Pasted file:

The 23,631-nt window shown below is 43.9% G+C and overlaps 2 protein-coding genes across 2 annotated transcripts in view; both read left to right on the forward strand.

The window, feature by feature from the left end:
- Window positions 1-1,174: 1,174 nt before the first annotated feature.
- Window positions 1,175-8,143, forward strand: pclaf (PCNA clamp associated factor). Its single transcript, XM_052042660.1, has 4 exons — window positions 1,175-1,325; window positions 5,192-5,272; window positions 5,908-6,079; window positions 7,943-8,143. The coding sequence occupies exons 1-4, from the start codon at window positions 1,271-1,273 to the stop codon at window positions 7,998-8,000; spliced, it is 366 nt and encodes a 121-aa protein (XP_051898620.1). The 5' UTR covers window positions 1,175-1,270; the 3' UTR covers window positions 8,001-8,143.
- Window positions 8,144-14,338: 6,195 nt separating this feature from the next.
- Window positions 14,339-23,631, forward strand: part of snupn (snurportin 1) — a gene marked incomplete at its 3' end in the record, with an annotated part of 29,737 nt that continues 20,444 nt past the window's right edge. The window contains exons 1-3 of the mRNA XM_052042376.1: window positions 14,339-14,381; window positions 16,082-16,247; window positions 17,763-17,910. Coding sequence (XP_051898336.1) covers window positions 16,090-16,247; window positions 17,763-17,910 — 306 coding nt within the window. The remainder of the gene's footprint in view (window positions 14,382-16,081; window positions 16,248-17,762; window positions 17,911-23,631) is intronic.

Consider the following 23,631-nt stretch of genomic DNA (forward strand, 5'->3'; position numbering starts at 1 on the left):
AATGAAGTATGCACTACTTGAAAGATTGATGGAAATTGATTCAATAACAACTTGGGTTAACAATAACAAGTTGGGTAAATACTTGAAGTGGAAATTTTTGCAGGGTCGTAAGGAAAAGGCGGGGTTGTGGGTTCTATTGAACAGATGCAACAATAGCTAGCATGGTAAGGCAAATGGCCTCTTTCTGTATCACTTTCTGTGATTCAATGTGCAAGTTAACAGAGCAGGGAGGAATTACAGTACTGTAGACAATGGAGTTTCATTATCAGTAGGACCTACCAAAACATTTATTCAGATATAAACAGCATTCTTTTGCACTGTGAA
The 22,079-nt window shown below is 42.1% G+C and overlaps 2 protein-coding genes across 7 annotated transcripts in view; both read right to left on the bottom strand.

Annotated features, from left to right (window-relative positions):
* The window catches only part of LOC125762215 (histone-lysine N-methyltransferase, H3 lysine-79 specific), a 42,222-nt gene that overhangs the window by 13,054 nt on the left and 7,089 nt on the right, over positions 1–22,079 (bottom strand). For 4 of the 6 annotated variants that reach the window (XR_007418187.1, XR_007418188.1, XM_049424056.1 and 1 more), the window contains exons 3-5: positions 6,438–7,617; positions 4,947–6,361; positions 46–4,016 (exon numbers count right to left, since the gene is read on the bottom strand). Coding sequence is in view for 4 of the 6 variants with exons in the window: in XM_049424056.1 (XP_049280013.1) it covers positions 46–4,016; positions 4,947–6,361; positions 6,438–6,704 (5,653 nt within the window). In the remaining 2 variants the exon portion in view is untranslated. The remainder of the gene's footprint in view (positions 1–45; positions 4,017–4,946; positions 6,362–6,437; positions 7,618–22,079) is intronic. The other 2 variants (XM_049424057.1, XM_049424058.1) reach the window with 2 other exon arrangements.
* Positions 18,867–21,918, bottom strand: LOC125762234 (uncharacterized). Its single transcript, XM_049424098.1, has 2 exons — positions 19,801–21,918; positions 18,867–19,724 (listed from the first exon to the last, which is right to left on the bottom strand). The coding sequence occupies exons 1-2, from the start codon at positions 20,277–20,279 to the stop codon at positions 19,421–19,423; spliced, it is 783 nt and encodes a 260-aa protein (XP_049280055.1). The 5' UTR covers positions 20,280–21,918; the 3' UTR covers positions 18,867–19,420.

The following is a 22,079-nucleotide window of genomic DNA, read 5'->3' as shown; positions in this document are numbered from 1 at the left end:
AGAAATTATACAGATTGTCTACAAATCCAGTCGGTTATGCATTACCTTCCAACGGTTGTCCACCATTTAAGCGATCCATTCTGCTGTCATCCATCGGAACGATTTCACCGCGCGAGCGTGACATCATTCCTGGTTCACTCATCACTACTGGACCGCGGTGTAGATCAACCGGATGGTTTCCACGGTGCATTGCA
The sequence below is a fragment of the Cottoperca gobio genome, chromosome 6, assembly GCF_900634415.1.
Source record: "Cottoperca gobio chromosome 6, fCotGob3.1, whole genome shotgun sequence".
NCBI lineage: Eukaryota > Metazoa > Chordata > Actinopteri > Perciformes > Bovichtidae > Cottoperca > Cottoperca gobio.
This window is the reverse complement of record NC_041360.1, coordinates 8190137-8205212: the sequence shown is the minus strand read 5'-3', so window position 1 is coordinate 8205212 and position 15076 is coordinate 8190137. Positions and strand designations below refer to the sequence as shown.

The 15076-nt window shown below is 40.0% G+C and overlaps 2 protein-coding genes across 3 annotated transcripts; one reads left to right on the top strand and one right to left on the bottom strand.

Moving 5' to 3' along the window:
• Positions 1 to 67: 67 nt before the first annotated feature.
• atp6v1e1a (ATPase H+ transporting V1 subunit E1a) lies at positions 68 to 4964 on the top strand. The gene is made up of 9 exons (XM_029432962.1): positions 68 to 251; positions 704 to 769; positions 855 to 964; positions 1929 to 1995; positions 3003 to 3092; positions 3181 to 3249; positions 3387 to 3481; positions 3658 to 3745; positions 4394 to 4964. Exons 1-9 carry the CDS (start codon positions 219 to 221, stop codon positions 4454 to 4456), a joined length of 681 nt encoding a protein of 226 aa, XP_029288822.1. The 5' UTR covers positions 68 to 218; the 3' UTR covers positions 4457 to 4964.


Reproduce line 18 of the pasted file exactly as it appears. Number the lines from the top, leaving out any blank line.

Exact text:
This window is the reverse complement of record NC_041360.1, coordinates 8190137-8205212: the sequence shown is the minus strand read 5'-3', so window position 1 is coordinate 8205212 and position 15076 is coordinate 8190137. Positions and strand designations below refer to the sequence as shown.